Traffic island

From Wikipedia, the free encyclopedia
Jump to: navigation, search
A traffic island in Wagga Wagga, New South Wales, Australia

A traffic island is a solid or painted object in a road that channels traffic. It can also be a narrow strip of island between roads that intersect at an acute angle. If the island uses road markings only, without raised kerbs or other physical obstructions, it is called a painted island or (especially in the UK) ghost island. Traffic islands can be used to reduce the speed of cars driving through.

When traffic islands are longer, they are instead called traffic medians, a strip in the middle of a road, serving the divider function over a much longer distance.[1]

When making left turns, drivers will often drive over painted islands even though it is technically illegal. Some traffic islands may serve as refuge islands for pedestrians.[2] Traffic islands are often used at partially blind intersections on back-streets to prevent cars from cutting a corner with potentially dangerous results, or to prevent some movements totally, for traffic safety or traffic calming reasons.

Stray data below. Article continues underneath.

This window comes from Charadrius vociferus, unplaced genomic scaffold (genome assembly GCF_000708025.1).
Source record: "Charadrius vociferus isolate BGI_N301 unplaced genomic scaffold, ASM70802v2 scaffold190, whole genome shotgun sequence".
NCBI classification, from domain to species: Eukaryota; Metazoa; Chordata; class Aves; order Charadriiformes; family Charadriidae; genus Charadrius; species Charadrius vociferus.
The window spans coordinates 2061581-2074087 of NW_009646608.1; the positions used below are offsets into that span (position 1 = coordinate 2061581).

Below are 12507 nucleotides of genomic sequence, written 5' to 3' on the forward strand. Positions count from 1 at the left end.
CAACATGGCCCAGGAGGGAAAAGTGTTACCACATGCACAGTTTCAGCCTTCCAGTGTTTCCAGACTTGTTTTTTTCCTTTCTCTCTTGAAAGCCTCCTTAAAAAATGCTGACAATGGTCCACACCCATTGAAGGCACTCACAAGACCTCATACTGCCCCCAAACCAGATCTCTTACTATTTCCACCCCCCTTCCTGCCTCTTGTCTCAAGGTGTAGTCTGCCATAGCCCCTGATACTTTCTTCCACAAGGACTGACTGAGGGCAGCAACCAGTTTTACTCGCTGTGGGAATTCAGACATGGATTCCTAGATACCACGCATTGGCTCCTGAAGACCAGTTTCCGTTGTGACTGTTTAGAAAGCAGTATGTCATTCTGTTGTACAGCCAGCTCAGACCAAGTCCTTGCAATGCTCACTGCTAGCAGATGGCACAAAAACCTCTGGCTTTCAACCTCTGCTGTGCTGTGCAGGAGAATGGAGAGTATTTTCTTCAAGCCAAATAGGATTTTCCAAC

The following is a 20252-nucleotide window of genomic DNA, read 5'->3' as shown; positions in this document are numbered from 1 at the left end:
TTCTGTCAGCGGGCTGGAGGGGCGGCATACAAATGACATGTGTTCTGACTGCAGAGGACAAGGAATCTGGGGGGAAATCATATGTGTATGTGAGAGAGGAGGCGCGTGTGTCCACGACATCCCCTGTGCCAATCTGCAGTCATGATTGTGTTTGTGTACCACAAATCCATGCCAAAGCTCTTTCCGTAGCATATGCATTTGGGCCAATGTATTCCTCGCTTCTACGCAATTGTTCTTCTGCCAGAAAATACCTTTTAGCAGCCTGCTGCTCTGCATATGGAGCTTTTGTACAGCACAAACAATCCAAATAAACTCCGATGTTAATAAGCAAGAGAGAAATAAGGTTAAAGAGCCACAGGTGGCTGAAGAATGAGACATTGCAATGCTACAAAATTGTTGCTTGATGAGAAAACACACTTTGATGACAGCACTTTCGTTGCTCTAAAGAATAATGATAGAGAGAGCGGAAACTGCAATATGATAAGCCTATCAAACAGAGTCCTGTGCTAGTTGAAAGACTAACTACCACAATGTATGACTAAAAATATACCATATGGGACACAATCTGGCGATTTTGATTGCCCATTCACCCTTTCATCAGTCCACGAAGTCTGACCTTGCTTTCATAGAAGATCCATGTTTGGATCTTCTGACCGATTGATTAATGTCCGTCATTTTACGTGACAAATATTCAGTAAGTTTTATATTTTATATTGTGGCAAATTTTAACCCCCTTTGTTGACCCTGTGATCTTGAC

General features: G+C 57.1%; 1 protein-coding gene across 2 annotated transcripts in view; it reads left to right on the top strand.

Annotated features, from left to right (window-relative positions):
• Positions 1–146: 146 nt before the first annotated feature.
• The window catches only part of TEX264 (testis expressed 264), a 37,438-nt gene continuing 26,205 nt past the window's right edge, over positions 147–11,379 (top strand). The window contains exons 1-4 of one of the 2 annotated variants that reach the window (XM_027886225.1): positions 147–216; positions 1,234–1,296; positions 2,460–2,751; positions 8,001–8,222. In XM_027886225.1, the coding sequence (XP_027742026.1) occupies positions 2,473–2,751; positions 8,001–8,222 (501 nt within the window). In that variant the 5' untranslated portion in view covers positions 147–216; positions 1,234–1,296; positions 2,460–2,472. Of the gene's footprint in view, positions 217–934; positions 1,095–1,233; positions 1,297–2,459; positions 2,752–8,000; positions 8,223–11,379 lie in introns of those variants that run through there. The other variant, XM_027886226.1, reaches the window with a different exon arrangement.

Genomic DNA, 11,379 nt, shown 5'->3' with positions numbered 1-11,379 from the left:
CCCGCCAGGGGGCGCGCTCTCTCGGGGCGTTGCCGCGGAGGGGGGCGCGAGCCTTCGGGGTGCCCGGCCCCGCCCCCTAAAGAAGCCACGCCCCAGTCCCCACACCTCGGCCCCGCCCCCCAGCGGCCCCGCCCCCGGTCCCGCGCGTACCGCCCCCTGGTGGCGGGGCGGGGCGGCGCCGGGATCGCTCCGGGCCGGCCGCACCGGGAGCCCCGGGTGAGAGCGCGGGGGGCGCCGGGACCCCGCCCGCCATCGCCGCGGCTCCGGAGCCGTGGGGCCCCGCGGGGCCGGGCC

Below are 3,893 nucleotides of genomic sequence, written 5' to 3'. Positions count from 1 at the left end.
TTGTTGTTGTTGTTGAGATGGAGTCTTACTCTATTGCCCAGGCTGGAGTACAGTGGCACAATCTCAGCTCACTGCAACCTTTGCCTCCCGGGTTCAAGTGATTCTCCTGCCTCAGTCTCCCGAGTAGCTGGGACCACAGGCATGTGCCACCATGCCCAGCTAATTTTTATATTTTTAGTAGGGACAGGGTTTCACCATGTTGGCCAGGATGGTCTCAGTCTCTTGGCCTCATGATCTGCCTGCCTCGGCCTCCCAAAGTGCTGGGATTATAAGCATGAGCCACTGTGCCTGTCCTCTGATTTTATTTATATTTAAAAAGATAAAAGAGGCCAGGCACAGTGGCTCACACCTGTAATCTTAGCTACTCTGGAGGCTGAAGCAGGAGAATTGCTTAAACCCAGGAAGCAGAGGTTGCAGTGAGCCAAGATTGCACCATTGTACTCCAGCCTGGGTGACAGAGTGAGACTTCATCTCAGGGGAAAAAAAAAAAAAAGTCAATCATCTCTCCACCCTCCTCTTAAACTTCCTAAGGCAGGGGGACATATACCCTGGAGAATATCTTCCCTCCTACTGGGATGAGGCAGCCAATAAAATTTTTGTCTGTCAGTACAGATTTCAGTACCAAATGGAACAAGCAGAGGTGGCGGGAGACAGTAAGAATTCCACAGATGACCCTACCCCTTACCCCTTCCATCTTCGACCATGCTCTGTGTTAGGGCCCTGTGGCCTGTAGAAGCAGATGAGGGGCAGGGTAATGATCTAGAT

In certain areas of the United Kingdom, particularly in The Midlands, the term island is often used as a synonym for roundabout.

See also[edit]


  1. ^ UK Highways Agency. "Geometric Design of Major/Minor Priority Junctions" (PDF). HMSO. Retrieved 31 March 2013. 
  2. ^ "What is a traffic island?". Islands of LA. Retrieved 26 March 2015. 

External links[edit]

Media related to Traffic islands at Wikimedia Commons